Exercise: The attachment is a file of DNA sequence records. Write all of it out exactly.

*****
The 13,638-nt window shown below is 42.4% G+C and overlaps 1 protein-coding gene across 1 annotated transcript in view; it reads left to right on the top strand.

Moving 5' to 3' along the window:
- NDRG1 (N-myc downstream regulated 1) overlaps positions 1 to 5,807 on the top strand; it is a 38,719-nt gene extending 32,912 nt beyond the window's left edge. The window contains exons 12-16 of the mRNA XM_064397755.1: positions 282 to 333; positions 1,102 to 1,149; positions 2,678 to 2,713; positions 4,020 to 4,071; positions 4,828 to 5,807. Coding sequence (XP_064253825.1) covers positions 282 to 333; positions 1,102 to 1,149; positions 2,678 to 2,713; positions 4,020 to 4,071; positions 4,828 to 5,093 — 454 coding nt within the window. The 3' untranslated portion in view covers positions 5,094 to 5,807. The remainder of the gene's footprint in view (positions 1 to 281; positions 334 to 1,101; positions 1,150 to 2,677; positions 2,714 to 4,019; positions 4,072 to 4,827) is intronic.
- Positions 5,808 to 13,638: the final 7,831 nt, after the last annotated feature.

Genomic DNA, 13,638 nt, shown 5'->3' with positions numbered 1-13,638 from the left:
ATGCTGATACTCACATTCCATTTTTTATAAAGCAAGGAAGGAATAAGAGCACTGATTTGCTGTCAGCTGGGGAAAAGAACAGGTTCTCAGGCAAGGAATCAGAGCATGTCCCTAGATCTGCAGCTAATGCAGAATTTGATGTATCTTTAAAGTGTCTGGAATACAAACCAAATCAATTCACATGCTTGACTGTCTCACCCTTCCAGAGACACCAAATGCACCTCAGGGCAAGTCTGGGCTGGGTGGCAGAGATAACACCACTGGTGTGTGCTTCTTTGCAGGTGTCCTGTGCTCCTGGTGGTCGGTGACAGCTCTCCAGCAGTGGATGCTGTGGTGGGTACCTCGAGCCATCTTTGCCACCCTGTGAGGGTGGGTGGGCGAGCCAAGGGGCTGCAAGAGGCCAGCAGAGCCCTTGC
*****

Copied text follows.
The 13,638-nt window shown below is 42.4% G+C and overlaps 1 protein-coding gene across 1 annotated transcript in view; it reads left to right on the top strand.

Moving 5' to 3' along the window:
- NDRG1 (N-myc downstream regulated 1) overlaps positions 1 to 5,807 on the top strand; it is a 38,719-nt gene extending 32,912 nt beyond the window's left edge. The window contains exons 12-16 of the mRNA XM_064397755.1: positions 282 to 333; positions 1,102 to 1,149; positions 2,678 to 2,713; positions 4,020 to 4,071; positions 4,828 to 5,807. Coding sequence (XP_064253825.1) covers positions 282 to 333; positions 1,102 to 1,149; positions 2,678 to 2,713; positions 4,020 to 4,071; positions 4,828 to 5,093 — 454 coding nt within the window. The 3' untranslated portion in view covers positions 5,094 to 5,807. The remainder of the gene's footprint in view (positions 1 to 281; positions 334 to 1,101; positions 1,150 to 2,677; positions 2,714 to 4,019; positions 4,072 to 4,827) is intronic.
- Positions 5,808 to 13,638: the final 7,831 nt, after the last annotated feature.

Genomic DNA, 13,638 nt, shown 5'->3' with positions numbered 1-13,638 from the left:
ATGCTGATACTCACATTCCATTTTTTATAAAGCAAGGAAGGAATAAGAGCACTGATTTGCTGTCAGCTGGGGAAAAGAACAGGTTCTCAGGCAAGGAATCAGAGCATGTCCCTAGATCTGCAGCTAATGCAGAATTTGATGTATCTTTAAAGTGTCTGGAATACAAACCAAATCAATTCACATGCTTGACTGTCTCACCCTTCCAGAGACACCAAATGCACCTCAGGGCAAGTCTGGGCTGGGTGGCAGAGATAACACCACTGGTGTGTGCTTCTTTGCAGGTGTCCTGTGCTCCTGGTGGTCGGTGACAGCTCTCCAGCAGTGGATGCTGTGGTGGGTACCTCGAGCCATCTTTGCCACCCTGTGAGGGTGGGTGGGCGAGCCAAGGGGCTGCAAGAGGCCAGCAGAGCCCTTGC